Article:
DES Cox said he has never been better in his whole life. And I can see why. For the 72-year-old shows no signs of slowing down and has a number of projects ongoing including the release of his latest Christmas single. But this isn't his first foray into making music and many may remember him as one half of High Wycombe singers, Des and Dave. He talks to Rebecca Cain about how Mick Jagger would not even go out with the duo because of their wild antics.

It was December 1964 when Cox met Dave Pope in a swimming pool in High Wycombe. And that Christmas Columbia released their song, Christmas Dreams, with the emphasis very much on having a laugh.

He said: "We did so much TV and radio. It captured the imagination of the media. Heavens knows how many articles were written."

So what was it about Des and Dave? Cox said it was because they made people laugh.

He said: "We were different from the run of the mill. We really enjoyed have a laugh and loved nothing better than going into a local pub anywhere and getting out the guitars and just singing and making people laugh. We got more pleasure from that than appearing on stage which all seemed a little false."

Following the release of the record they found themselves on the major morning radio show, Brian Matthew's Saturday Club, and soon they were touring the world.

And Cox has a host of stories to tell. He wrote the song when he was in Sweden on holiday by himself, after being mistaken for John Lennon.

He said it was the summer of 1963 and he was meant to be going on holiday with three of his friends to Sweden. When they decided not to go he went anyway and when he arrived in the Scandinavian country the immigration officer asked him where the other three were. His passport said he was a pop singer. Thinking this was a bit strange he went along with it and the next thing he knew he was being booked into the top suite at a fancy hotel in Gothenburg.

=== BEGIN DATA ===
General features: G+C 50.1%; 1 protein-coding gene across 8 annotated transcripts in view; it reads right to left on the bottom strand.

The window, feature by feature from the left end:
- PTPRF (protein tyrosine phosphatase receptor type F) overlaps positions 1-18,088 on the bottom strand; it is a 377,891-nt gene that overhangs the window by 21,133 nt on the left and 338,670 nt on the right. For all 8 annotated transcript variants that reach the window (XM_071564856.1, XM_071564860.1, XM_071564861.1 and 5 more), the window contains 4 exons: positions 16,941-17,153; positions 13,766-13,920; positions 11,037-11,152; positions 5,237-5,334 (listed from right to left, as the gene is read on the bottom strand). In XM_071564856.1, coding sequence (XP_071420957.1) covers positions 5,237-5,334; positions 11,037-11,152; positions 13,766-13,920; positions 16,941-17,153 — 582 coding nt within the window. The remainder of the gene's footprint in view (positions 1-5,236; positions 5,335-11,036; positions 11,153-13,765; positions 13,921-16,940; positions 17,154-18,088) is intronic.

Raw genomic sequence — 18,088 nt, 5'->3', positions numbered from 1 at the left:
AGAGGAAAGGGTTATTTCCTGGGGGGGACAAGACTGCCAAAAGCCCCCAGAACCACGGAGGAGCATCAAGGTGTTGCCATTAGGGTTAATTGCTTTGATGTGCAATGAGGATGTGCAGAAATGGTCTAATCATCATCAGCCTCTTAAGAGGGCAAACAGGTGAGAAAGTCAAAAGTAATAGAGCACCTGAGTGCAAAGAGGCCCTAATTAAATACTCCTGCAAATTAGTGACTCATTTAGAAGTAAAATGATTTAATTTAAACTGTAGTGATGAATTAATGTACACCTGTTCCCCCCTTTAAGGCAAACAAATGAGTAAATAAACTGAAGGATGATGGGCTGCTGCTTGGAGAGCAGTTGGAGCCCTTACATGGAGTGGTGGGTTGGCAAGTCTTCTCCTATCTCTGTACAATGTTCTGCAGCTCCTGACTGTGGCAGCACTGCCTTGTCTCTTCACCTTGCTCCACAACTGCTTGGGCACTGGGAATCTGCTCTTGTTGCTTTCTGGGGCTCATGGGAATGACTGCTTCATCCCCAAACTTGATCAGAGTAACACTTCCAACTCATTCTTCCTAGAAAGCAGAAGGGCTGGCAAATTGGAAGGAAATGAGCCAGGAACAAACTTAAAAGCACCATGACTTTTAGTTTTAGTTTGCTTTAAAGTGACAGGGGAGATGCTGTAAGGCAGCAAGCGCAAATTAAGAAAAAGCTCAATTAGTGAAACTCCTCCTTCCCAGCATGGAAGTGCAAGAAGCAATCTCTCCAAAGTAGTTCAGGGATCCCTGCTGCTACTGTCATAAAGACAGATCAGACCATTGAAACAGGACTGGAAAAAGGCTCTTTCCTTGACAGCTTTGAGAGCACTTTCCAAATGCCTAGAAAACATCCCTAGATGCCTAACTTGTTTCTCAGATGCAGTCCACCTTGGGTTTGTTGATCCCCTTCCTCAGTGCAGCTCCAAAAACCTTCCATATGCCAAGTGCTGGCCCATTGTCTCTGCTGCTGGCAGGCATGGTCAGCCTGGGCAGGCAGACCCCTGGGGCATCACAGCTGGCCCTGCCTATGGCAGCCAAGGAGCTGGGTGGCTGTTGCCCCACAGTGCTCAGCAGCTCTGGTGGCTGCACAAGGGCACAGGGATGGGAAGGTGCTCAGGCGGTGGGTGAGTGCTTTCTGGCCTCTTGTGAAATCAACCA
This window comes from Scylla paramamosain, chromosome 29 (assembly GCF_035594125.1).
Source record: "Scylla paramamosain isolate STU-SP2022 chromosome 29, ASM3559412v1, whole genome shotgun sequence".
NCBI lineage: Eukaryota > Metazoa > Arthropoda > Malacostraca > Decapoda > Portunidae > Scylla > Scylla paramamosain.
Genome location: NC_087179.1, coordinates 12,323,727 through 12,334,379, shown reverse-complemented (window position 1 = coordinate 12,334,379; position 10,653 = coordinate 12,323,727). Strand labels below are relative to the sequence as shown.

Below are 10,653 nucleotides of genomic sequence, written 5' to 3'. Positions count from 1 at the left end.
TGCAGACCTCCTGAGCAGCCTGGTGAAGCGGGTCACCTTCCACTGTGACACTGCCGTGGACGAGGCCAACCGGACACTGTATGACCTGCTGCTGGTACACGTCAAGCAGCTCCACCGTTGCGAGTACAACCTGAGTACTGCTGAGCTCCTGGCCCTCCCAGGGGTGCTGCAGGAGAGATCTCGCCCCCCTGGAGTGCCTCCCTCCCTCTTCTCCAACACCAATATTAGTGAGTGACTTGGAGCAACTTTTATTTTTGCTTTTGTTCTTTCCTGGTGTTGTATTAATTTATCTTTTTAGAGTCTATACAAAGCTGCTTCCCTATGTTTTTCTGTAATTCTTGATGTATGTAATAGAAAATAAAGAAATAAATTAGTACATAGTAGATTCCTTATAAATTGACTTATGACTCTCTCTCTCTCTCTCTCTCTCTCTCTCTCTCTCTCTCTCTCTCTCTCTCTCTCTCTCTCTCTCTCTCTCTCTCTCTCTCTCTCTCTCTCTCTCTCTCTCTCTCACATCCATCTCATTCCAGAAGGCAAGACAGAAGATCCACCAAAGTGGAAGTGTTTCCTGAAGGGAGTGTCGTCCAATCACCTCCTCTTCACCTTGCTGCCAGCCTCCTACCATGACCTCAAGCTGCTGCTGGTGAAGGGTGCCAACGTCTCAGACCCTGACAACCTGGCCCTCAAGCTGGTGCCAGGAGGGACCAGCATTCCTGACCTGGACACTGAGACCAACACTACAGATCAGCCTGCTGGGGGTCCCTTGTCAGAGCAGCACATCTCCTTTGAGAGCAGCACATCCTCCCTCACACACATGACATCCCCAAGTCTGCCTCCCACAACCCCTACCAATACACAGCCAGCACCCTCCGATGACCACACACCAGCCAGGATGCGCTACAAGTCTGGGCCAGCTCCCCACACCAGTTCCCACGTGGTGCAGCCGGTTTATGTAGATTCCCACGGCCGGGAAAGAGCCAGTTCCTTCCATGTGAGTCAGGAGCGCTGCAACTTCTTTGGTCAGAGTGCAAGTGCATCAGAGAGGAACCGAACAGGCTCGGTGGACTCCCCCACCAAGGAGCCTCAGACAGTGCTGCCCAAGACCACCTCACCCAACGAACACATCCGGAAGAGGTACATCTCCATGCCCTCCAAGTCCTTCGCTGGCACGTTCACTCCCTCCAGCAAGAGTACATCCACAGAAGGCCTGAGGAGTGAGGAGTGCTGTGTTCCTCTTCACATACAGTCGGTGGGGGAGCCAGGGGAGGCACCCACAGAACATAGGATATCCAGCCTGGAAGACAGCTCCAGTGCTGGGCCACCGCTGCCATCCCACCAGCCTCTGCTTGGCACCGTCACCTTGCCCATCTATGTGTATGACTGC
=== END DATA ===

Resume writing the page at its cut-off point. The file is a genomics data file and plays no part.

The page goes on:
It wasn't until he saw a paper that he realised The Beatles were coming to the country and he had been mistaken for John Lennon.

But Cox went along with it and found himself sitting on the bar in the hotel singing, 'She Loves You, Yeah Yeah Yeah' to the Mayor and the manager of the hotel. The next morning he thought he better leave as he knew the Beatles were performing in Stockholm that night. Having only £40 in his pocket, he told reception to make the bill payable to Brian Epstein, The Beatles manager.

It was when he was travelling on a train to get "as far away as possible" that he wrote Christmas Dreams.

And Dave was the missing piece of the puzzle.

Cox said they had an amazing time together. He said: "People like The Rolling Stones and other bands would not come out with us for a drink. We would just pop down to the local for a drink and come back four days later.

"We were terrible. I laughed all the time. People would run a mile from us. Mick Jagger would say there is no way I am going out for a drink with you two again."

They separated after two years and Cox was teamed up with Chris Collier to be Dave. As time went by he decided it wasn't for him and Cox stepped out of the limelight and has since had a host of jobs from a theatre manager to producing and editing on TV programmes. He has just written an autobiography called Jumping for Balloons.

Cox lives in East Sussex now but still has many relatives in High Wycombe.

Unfortunately the duo haven't seen eachother since 1972. He said he tried to get in touch with Dave to no avail so he has released the new song, To Wish You A Merry Christmas, alone.

He said: "I was writing my autobiography and I was writing about Christmas as they used to be. I thought we haven't had a Christmas song that captures the true spirit of Christmas since White Christmas which I though was the greatest Christmas song of all.

"We got a tremendous response when we released the Christmas record way back. There was a song in my head waiting to come out. I picked up the guitar and I did it."

The CD is available at, Amazon, or through the website, To watch it on YouTube click on the link below.